On December 13, 2021, the civil society groups International Pollution Elimination Network (IPEN) and International Pellet Watch released two studies reporting on the presence of toxic additives in plastic pellets used in the manufacturing of plastic products. The studies assessed “spilt or lost pre-production plastic pellets found on beaches” and “recycled plastic pellets purchased form recycling facilities around the world.” Every analyzed sample contained chemicals known to cause negative human health outcomes.  

The beach study collected pellets from 22 beaches in 20 countries on all six populated continents, and the Caribbean to assess them for toxic substances including ten different benzotriazole UV (BUV) light stabilizers and 13 different polychlorinated biphenyls (PCBs). Pellets were sorted into polyethylene (PE), polypropylene (PP), and other polymers, and colored pellets were excluded from analysis to analyze pellets that were comparably weathered. Every sample contained all 23 chemicals. One of the BUVs, 2-(3,5-di-tert-amyl-2-hydroxylphenyl)benzotriazole (UV-328; CAS 25973-55-1), has been shown to induce endocrine-disrupting effects, liver, and kidney damage (FPF reported). In January 2021 UV-328 was found to fulfill the criteria for classification as a Persistent Organic Pollutant (POP) under the Stockholm Convention (though it has not been formally classified as a POP, FPF reported).  

Many of the BUVs in the pellets were intentionally added during production but use of PCBs is banned in most industrialized nations due to their persistence but still are unintentionally produced in some industries or leak from e-waste. The PCBs are likely absorbed by the pellets from the environment and can later release the absorbed chemicals into new environments if the pellets move through waterways or are ingested by wildlife. IPEN reported, “ the concentrations [of BUVs and PCBs] were especially high in African countries, even though they are not major producers of chemicals nor plastics.”  

Recycled high-density polyethylene (HDPE) plastic pellets were collected from 24 facilities in Africa, Latin America, Asia, and Europe and analyzed for 11 flame retardants, six BUVs, and bisphenol A (BPA; CAS 80-05-7). IPEN reported that nearly all recycled pellets analyzed contained the flame retardant decabromodiphenyl ether (decaBDE; CAS 1163-19-5), which was banned under the Stockholm Convention in 2017 and most samples contained 11 or more of the analyzed additives. According to IPEN, the presence of flame retardants in recycled plastic pellets “indicates that plastics waste from electronics and polycarbonate products generally feed into HDPE recycling streams globally.”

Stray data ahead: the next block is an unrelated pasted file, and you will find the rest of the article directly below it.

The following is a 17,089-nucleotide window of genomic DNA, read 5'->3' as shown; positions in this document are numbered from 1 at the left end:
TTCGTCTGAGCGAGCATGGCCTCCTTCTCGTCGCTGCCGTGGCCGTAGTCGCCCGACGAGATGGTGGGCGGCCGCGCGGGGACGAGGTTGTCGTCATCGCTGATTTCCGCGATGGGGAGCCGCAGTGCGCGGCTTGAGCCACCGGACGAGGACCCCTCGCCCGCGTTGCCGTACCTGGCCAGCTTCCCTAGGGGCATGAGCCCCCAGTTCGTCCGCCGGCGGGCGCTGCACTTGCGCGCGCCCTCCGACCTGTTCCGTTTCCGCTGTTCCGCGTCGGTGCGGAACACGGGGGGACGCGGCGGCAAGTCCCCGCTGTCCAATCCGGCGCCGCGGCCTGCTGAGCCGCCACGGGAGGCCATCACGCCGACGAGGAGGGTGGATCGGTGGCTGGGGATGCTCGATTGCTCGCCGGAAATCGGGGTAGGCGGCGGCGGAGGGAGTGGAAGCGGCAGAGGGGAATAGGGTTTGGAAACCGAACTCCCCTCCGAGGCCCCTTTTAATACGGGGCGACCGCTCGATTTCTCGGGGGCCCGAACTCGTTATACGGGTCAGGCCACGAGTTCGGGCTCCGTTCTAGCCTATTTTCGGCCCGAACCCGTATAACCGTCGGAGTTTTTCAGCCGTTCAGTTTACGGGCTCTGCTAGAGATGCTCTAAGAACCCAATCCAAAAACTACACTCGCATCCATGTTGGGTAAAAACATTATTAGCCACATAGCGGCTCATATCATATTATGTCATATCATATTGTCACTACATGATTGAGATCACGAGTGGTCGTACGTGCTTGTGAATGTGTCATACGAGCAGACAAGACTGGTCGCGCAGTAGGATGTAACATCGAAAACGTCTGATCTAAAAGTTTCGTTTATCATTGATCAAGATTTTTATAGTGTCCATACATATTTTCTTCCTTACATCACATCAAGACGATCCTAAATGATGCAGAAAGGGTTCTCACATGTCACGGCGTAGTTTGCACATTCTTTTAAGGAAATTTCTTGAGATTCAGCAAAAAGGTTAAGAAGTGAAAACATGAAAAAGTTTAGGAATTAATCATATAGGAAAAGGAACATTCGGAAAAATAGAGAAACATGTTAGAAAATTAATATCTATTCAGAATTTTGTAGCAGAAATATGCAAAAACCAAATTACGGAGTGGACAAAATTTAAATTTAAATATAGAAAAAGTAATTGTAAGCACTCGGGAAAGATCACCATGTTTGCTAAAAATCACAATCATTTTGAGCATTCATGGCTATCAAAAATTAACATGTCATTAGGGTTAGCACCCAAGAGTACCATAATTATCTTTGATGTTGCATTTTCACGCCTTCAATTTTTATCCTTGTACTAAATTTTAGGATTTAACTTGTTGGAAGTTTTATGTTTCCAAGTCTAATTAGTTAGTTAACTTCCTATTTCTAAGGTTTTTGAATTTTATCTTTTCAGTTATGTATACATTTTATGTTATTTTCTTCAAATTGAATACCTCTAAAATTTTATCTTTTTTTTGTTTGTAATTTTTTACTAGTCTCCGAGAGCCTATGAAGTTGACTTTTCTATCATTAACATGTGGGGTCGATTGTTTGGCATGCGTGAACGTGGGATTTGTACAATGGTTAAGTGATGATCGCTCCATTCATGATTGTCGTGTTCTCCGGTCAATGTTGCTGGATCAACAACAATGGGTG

Studies in Europe have found decaBDE and other flame retardants that are known to be carcinogenic in recycled plastic products, including food contact materials, likely from illicit recycling practices (FPF reported, also here and here). 

IPEN and IPW suggestions to policy makers and manufacturers include phasing out groups of hazardous chemicals instead of assessing the health hazards of similarly structured chemicals one at a time (FPF reported); “establishing a right-to-know regulation that requires producers to publicly disclose substances and chemical additives used in products;” stopping the plastic waste trade (FPF reported); and implementing extended producer responsibility practices (FPF reported, also here).  


Read More: 

IPEN (December 13, 2021). “New global studies show health threats throughout the plastics supply chain.”  

IPEN (December 2021). “Plastic’s Toxic Chemical Problem: A Growing public health crisis (Executive Summary).”  

Therese Karlsson, et al. (December 2021). “ Plastic pellets found on beaches all over the world contain toxic chemicals.” IPEN 

Sara Brosche, et al. (December 2021). “Widespread chemical contamination of recycled plastic pellets globally.” IPEN